Web Open Font Format

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Web Open Font Format
Filename extension
  • .woff
  • .woff2
Internet media type
  • font/woff
  • font/woff2
  • application/font-woff (deprecated)[1][2]
Magic number
  • 77 4F 46 46 ("wOFF" in ASCII)
  • 77 4F 46 32 ("wOF2" in ASCII)
Developed byW3C
Type of formatFont file
Container forSFNT fonts
Website

The Web Open Font Format (WOFF) is a font format for use in web pages. WOFF files are OpenType or TrueType fonts, with format-specific compression applied and additional XML metadata added. The 2 primary goals are to first distinguish font files intended for use as web fonts from fonts files intended for use in desktop applications via local installation, and second to reduce web font latency when fonts are transferred from a server to a client over a network connection.

Standardization[edit]

Version 1 was developed during 2009[3] and became a World Wide Web Consortium (W3C) Recommendation in 2012.[4]

The WOFF specification was written by Jonathan Kew, Tal Leming, and Erik van Blokland,[3] with reference conversion code written by Jonathan Kew.[5] Following the submission of WOFF by the Mozilla Foundation, Opera Software and Microsoft in April 2010,[6][7] the W3C commented that it expected WOFF soon to become the "single, interoperable [font] format" supported by all browsers.[8] The W3C published WOFF as a working draft in July,[9][10] and it became a W3C Recommendation in December that year.

WOFF 2.0, with reference code provided by Google,[11] has an improved compression scheme, using Brotli for byte-level compression, and became a W3C Recommendation in March 2018.[12]

Specification[edit]

WOFF is essentially a wrapper that contains SFNT-based fonts (TrueType or OpenType) that have been compressed using a WOFF-specific encoding tool to enable them to be embedded in a Web page.[3] WOFF Version 1 uses the widely available zlib compression (specifically, the compress2 function),[3] typically resulting in a file size reduction for TrueType files of over 40%.[13] Since OpenType CFF files (with PostScript glyph outlines) are already compressed, their reduction is typically smaller.[14]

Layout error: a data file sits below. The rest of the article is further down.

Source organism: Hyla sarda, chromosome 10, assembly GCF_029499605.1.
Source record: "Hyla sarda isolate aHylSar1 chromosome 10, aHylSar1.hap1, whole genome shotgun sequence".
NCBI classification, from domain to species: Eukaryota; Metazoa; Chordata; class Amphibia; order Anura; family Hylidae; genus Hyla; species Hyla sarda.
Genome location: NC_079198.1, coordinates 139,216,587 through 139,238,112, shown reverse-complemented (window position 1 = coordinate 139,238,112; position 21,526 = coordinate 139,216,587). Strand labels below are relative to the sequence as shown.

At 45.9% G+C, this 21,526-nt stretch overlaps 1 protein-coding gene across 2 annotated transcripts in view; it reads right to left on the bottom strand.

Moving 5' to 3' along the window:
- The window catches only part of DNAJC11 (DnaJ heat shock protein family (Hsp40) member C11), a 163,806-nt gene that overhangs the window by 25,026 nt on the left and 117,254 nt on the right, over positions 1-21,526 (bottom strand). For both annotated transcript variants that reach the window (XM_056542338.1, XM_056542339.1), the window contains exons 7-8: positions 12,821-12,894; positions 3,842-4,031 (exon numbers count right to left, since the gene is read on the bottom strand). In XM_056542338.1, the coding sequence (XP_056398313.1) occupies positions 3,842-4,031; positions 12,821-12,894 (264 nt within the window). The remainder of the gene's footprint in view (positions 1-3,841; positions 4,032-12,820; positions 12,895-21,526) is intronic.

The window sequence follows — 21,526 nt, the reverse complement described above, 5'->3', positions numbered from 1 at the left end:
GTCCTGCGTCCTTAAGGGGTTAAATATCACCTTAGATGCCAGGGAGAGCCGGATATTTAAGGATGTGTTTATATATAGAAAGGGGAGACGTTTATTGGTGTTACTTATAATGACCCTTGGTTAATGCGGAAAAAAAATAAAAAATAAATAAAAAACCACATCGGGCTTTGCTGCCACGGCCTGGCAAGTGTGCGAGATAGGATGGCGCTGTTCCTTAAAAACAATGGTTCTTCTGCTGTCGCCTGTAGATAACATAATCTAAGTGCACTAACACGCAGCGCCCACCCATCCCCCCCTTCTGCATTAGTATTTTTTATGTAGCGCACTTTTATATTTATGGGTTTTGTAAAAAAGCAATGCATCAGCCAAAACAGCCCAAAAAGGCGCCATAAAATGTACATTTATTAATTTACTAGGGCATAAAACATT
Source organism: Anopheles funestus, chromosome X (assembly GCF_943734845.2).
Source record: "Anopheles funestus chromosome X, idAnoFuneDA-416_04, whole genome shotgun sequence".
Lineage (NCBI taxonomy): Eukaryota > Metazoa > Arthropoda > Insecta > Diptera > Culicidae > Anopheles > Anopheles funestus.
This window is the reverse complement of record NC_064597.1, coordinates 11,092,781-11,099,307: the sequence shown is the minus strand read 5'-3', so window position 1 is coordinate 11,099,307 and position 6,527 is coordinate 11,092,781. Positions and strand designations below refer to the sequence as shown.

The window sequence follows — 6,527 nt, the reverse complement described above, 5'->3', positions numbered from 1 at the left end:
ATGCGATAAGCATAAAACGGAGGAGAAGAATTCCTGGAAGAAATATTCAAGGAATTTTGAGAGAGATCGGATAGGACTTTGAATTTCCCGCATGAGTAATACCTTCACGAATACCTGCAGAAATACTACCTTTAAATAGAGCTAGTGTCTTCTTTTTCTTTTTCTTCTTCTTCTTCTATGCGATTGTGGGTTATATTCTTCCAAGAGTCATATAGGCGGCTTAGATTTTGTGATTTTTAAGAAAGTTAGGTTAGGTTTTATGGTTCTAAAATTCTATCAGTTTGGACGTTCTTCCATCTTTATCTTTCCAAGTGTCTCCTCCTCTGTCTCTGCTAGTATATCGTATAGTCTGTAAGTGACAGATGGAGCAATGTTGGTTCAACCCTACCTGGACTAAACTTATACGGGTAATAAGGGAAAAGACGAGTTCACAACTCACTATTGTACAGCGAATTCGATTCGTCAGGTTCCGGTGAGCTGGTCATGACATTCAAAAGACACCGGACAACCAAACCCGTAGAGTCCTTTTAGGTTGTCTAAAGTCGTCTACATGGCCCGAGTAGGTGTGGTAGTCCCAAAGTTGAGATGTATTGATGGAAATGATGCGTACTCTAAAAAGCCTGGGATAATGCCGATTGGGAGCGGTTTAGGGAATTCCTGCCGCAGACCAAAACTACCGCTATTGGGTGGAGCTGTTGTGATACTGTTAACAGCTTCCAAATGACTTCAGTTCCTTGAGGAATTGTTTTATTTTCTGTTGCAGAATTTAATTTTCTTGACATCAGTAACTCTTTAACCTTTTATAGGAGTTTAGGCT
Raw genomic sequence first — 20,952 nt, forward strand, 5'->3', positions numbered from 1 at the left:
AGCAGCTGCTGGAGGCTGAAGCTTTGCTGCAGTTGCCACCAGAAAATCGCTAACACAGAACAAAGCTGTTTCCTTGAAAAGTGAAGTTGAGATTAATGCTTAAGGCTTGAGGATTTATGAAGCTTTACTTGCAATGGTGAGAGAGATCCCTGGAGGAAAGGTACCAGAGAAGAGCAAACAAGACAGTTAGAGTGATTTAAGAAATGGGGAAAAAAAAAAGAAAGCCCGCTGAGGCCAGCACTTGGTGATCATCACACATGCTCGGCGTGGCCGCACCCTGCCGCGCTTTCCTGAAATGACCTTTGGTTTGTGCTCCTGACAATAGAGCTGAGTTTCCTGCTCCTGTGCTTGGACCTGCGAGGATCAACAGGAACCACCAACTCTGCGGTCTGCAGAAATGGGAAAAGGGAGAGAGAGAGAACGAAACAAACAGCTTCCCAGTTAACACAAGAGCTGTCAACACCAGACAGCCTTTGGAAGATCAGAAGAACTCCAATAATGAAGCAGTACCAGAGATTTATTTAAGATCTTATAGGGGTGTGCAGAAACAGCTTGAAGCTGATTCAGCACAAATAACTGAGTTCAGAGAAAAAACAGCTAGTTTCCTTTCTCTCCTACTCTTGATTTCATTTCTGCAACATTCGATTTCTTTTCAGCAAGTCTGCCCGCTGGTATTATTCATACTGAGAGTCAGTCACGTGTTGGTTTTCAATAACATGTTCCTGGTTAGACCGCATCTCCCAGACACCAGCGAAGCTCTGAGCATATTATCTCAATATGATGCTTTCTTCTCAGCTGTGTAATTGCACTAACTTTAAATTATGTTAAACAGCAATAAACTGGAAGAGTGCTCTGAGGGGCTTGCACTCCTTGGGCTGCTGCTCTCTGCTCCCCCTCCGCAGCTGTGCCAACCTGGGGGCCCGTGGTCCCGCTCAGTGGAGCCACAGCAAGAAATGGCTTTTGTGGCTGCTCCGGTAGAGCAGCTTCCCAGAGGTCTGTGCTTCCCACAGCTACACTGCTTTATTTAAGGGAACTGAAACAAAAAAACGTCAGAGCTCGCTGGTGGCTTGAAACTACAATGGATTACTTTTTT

Vendor support[edit]

Each version of the format has received the backing of many font vendors, also known as foundries[15] and has been supported by all major browsers:

WOFF 2.0, based on the Brotli compression algorithm and other improvements over WOFF 1.0 giving more than 30% reduction in file size, is supported in

  • Google Chrome (since version 36),[26]
  • Edge (since version 14),[27]
  • Opera (since version 26),[28]
  • Firefox (since version 35)[29]
  • Safari (since version 10).[30]

Some browsers enforce a same-origin policy, preventing WOFF fonts from being used across different domains. This restriction is part of the CSS 3 Fonts module,[31] where it applies to all font formats and can be overridden by the server providing the font.

Some servers may require the manual addition of WOFF's MIME type to serve the files correctly.[32] Since February 2017, the proper MIME type is font/woff for WOFF 1.0 and font/woff2 for WOFF 2.0[1][2]. Prior to February 2017, the standard MIME type for WOFF 1.0 was application/font-woff, and some applications may still use the old type, though it is now deprecated.[1]

See also[edit]

References[edit]

  1. ^ a b c "Media Types". IANA. 2017-10-12. Retrieved 2017-10-17.
  2. ^ a b "The "font" Top-Level Media Type". IETF. February 2017. RFC 8081. Retrieved 2017-10-17.
  3. ^ a b c d Kew (Mozilla), Jonathan; Leming (Type Supply), Tal; van Blokland (LettError), Erik (2009-10-23), WOFF File Format (draft of 2009-10-23), Mozilla Foundation, retrieved 2010-01-30
  4. ^ WOFF File Format 1.0
  5. ^ WOFF conversion reference code, retrieved May 8, 2016
  6. ^ WOFF File Format 1.0 Submission Request to W3C
  7. ^ Galineau, Sylvain (2010-04-23), Meet WOFF, The Standard Web Font Format, Microsoft
  8. ^ Team Comment on "WOFF File Format 1.0" Submission
  9. ^ WOFF - Now loading fonts on websites, The H, 2010-07-28
  10. ^ Buckler, Craig (2010-08-17), W3C Backs the WOFF WebFont Standard, SitePoint
  11. ^ Reference WOFF2 generation code, retrieved May 8, 2016
  12. ^ W3C: WOFF File Format 2.0
  13. ^ Stefanov, Stoyan (2009-10-20), @font-face gzipping - take II, PHPied.com, retrieved 2010-01-30
  14. ^ http://blog.typekit.com/2010/12/08/type-rendering-font-outlines-and-file-formats/
  15. ^ Wardle, Tiffany (2009-07-16), Typegirl - Most of the important foundries are supporting #webfont, tumblr, retrieved 2010-02-05
  16. ^ Shapiro, Melissa (2009-10-20), Mozilla Supports Web Open Font Format, Mozilla Foundation, retrieved 2010-02-05
  17. ^ Colyer, Matt (2010-09-21), Typekit adds Chrome 6 WOFF support, Typekit
  18. ^ Hachamovitch, Dean (2010-06-23), HTML5, Native: Third IE9 Platform Preview Available for Developers, Microsoft
  19. ^ KDE SVN Revision 1088984, KDE Bugzilla, 2010-02-12, retrieved 2011-10-14
  20. ^ A first glimpse at Opera 11.10 "Barracuda", Opera Software, 2011-02-17, retrieved 2011-02-17
  21. ^ Web specifications support in Opera Presto 2.7, Opera
  22. ^ Safari Features, Apple, 2011-06-06, retrieved 2011-10-14
  23. ^ Safari 5.1 Changelog, FileHippo.com, retrieved 2011-10-14
  24. ^ Bug 38217 - [chromium] Add WOFF support, WebKit
  25. ^ Bug 31302 - Add WOFF support for @font-face, WebKit
  26. ^ Chromium 36 Release Notes, Google
  27. ^ Speed up page load with WOFF 2.0 fonts in Microsoft Edge, Microsoft
  28. ^ Opera 26 Release Notes, Opera Software ASA
  29. ^ Firefox 35 Release Notes, Mozilla Developer Network
  30. ^ What's new in Safari, Apple
  31. ^ CSS Fonts Module Level 3
  32. ^ "Webfonts are not loading in Firefox". Fontspring. Retrieved 2013-01-01.

External links[edit]